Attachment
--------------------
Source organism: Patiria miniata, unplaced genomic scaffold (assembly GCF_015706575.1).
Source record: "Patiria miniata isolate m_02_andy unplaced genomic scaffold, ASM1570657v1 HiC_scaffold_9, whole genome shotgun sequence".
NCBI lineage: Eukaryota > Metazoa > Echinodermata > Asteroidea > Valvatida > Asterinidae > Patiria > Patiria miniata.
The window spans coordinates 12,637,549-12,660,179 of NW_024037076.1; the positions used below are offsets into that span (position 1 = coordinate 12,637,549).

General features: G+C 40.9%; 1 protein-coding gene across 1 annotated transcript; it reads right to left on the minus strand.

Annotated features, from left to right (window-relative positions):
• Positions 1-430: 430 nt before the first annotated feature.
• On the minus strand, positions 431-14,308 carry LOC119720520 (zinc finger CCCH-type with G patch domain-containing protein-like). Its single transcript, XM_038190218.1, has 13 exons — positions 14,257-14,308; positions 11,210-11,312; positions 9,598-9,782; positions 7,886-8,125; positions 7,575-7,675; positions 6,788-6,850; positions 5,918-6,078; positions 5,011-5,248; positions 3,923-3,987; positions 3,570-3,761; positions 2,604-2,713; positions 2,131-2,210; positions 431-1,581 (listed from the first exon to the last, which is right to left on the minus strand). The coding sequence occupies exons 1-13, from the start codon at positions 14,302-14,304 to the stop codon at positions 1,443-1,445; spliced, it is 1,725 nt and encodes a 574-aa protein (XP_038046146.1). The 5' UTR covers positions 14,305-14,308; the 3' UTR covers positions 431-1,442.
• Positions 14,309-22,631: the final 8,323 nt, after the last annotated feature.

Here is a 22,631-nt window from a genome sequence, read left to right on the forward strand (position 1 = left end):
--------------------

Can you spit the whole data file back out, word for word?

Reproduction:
Source organism: Patiria miniata, unplaced genomic scaffold (assembly GCF_015706575.1).
Source record: "Patiria miniata isolate m_02_andy unplaced genomic scaffold, ASM1570657v1 HiC_scaffold_9, whole genome shotgun sequence".
NCBI lineage: Eukaryota > Metazoa > Echinodermata > Asteroidea > Valvatida > Asterinidae > Patiria > Patiria miniata.
The window spans coordinates 12,637,549-12,660,179 of NW_024037076.1; the positions used below are offsets into that span (position 1 = coordinate 12,637,549).

General features: G+C 40.9%; 1 protein-coding gene across 1 annotated transcript; it reads right to left on the minus strand.

Annotated features, from left to right (window-relative positions):
• Positions 1-430: 430 nt before the first annotated feature.
• On the minus strand, positions 431-14,308 carry LOC119720520 (zinc finger CCCH-type with G patch domain-containing protein-like). Its single transcript, XM_038190218.1, has 13 exons — positions 14,257-14,308; positions 11,210-11,312; positions 9,598-9,782; positions 7,886-8,125; positions 7,575-7,675; positions 6,788-6,850; positions 5,918-6,078; positions 5,011-5,248; positions 3,923-3,987; positions 3,570-3,761; positions 2,604-2,713; positions 2,131-2,210; positions 431-1,581 (listed from the first exon to the last, which is right to left on the minus strand). The coding sequence occupies exons 1-13, from the start codon at positions 14,302-14,304 to the stop codon at positions 1,443-1,445; spliced, it is 1,725 nt and encodes a 574-aa protein (XP_038046146.1). The 5' UTR covers positions 14,305-14,308; the 3' UTR covers positions 431-1,442.
• Positions 14,309-22,631: the final 8,323 nt, after the last annotated feature.

Here is a 22,631-nt window from a genome sequence, read left to right on the forward strand (position 1 = left end):